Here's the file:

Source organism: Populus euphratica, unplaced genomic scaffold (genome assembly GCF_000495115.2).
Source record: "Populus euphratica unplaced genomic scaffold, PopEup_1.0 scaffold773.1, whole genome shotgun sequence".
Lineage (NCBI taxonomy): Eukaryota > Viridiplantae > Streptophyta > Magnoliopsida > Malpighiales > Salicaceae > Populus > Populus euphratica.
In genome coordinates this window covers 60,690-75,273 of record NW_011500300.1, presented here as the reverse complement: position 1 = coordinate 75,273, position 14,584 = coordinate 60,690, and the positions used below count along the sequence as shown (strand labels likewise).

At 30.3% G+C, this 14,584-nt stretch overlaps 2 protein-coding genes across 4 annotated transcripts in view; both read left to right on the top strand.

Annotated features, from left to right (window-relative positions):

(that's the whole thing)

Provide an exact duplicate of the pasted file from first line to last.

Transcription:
Source organism: Populus euphratica, unplaced genomic scaffold (genome assembly GCF_000495115.2).
Source record: "Populus euphratica unplaced genomic scaffold, PopEup_1.0 scaffold773.1, whole genome shotgun sequence".
Lineage (NCBI taxonomy): Eukaryota > Viridiplantae > Streptophyta > Magnoliopsida > Malpighiales > Salicaceae > Populus > Populus euphratica.
In genome coordinates this window covers 60,690-75,273 of record NW_011500300.1, presented here as the reverse complement: position 1 = coordinate 75,273, position 14,584 = coordinate 60,690, and the positions used below count along the sequence as shown (strand labels likewise).

At 30.3% G+C, this 14,584-nt stretch overlaps 2 protein-coding genes across 4 annotated transcripts in view; both read left to right on the top strand.

Annotated features, from left to right (window-relative positions):